Dawning of Another Golden Age for Ultrasound

Diagnostic ultrasound is an essential clinician’s tool. And, although it often does not get the attention (such as Nobel Prizes) of its sibling imaging modalities, it is the most utilized imaging modality in the world, depending on the metric.

The reasons why ultrasound is an essential tool are likely obvious to most readers of this blog. Ultrasound is relatively inexpensive, portable, and provides real-time imaging. It can be brought to patients who might otherwise be unable to receive imaging, whether that is because of the condition of the patient or the condition of the world around them. The variety and depth of our communities of practice attest to the robustness of this imaging modality (as does this blog, in its relatively short history). Furthermore, ultrasound imaging is not a static field; new technologies and applications, such as the use of artificial intelligence for COVID-19 diagnosis, are being incorporated on a continual basis.

Kevin Haworth, PhD, Cardiovascular

The American Institute of Ultrasound in Medicine (AIUM) has played a central role in the history and promotion of ultrasound imaging due to its membership. I would argue one of its greatest strengths is that the AIUM provides a home for anyone involved in ultrasound: sonographers, physicians, scientists, academicians, students, private practice providers, and industrial partners. There are a number of other professional societies associated with ultrasound imaging, but none that cover the same breadth of topics and people.

The AIUM has done this, in part, by stepping up to the openings before it. The AIUM has embraced a variety of opportunities to make a difference in the lives of patients, including decades ago with the advent of the ‘modern’ array and continuing to more recent capabilities including bedside POCUS, telehealth, and artificial intelligence.

Is the AIUM ready to continue its role as the preeminent home for all areas of ultrasound? Is it ready to fully embrace the dawning of another golden age for ultrasound – therapeutic ultrasound?

The field of therapeutic ultrasound has a rich history stretching back decades. What separates the current era from the past is the combination of technological advancements made and the pairing of these technologies with dedicated clinicians. Furthermore, the field has been accelerating as it learns from past successes to create future ones. One of the most notable initial advances was the use of ultrasound thermal ablation of uterine fibroids, which has been available to women in the United States since 2004. A number of companies have subsequently obtained FDA clearance, the European CE mark, or other equivalent regulatory approval for their ultrasound thermal ablation devices, enabling the treatment of a wide range of conditions.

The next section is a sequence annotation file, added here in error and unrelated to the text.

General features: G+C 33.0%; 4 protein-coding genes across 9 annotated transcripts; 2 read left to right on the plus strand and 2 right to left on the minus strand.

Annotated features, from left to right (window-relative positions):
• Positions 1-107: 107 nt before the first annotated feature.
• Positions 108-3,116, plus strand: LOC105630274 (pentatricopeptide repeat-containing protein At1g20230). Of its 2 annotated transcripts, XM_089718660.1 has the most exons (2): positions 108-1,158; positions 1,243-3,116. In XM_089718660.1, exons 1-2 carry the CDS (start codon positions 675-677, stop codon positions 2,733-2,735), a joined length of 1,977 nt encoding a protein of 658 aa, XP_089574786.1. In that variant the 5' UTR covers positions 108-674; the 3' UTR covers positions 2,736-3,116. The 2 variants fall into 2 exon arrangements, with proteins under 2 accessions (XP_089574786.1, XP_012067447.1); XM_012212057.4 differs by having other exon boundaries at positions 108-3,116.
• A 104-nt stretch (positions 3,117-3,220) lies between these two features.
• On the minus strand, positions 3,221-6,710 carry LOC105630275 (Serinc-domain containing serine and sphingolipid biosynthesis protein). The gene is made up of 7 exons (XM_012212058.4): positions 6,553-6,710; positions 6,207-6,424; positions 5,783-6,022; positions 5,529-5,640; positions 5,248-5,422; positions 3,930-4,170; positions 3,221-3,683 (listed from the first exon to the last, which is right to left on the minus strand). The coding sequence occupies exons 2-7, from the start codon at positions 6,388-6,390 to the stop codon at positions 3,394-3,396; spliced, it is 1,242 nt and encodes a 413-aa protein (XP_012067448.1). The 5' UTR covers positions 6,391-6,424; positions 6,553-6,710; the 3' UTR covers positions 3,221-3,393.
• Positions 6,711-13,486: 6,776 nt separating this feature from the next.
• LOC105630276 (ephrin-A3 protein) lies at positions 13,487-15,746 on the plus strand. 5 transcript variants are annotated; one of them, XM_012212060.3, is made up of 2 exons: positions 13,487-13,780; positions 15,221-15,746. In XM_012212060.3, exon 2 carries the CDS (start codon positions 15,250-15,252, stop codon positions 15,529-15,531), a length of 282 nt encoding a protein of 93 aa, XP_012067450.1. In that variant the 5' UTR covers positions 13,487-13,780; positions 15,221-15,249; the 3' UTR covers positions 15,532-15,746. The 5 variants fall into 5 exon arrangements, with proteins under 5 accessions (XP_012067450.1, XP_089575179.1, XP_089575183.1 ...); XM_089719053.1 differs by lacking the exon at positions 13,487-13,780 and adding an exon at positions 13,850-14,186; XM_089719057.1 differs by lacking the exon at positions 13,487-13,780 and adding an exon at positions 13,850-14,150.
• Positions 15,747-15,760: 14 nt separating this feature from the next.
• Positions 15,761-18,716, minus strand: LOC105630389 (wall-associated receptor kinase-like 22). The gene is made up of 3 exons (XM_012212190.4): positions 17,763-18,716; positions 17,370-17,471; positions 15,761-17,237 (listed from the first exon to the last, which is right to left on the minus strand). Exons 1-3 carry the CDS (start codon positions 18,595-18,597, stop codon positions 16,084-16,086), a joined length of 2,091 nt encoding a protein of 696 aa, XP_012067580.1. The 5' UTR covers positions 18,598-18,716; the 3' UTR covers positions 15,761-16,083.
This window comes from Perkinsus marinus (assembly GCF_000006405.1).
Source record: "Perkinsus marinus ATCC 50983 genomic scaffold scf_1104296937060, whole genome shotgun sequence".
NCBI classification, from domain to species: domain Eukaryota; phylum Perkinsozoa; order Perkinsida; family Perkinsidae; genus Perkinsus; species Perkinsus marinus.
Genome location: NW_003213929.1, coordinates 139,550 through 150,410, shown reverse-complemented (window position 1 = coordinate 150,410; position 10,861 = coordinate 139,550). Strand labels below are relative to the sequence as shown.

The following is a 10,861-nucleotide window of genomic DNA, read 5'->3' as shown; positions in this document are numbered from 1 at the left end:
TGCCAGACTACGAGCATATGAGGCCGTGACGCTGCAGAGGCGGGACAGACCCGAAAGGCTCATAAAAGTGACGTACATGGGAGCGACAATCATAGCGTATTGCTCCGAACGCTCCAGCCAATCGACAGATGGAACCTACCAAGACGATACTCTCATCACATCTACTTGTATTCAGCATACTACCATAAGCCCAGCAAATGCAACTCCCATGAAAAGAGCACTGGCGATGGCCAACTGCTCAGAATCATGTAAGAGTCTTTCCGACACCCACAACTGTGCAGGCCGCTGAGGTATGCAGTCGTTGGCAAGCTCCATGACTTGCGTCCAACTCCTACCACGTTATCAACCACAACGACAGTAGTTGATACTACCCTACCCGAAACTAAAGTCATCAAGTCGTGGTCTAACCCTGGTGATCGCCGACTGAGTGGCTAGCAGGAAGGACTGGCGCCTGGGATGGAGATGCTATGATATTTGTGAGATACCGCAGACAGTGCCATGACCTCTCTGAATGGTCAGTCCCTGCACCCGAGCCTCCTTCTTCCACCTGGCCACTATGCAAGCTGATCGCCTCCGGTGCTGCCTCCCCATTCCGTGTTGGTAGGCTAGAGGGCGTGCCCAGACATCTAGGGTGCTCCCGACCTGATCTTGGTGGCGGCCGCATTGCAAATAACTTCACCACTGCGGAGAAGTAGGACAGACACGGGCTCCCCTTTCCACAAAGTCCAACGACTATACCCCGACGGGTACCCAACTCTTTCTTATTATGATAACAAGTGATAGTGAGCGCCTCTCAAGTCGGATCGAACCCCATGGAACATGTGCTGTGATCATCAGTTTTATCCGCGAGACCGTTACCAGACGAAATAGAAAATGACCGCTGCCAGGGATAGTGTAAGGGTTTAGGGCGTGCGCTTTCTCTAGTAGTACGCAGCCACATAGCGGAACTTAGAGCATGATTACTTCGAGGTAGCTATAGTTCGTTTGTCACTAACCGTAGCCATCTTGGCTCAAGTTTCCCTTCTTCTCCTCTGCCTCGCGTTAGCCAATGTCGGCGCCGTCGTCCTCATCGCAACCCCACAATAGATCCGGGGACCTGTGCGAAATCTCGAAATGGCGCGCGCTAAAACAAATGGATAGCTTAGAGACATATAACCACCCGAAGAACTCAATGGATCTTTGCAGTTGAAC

In the past decade, reimbursement has also become available for ultrasound treatment of bone metastases and essential tremor. Most importantly though, the pipeline is rich with dozens of potential applications and hundreds of clinical trials. Importantly, the mechanism of action by which ultrasound can have a therapeutic effect has grown beyond thermal ablation, with clinical trials in blood-brain barrier disruption, ultrasound-mediated drug delivery, and mechanical tissue ablation (just to name a few).

The AIUM already has a number of our basic-scientist and clinician-scientist members making great contributions, particularly within the Basic Science & Instrumentation and Therapeutic Ultrasound Communities of Practice. However, to remain the preeminent home for all areas of ultrasound, we will need engagement from the entire broad and rich swath of expertise that our full membership community has to offer. There are important questions to answer, and I do not pretend to know the answers. I am confident, though, in the ability of our community to answer them. A few of the important questions for us to consider are:

  1. Just as there has been great opportunity in bringing together ultrasound imaging expertise across medical fields, do we see similar opportunity in being a home to bring together ultrasound therapy expertise across different medical fields?
  2. How do we make our society a welcoming place for therapeutic ultrasound clinicians who might not have the deep background in diagnostic ultrasound that is common of current AIUM members?
  3. How do we integrate our existing imaging expertise in helping to advance therapy, through treatment planning, guidance, and monitoring?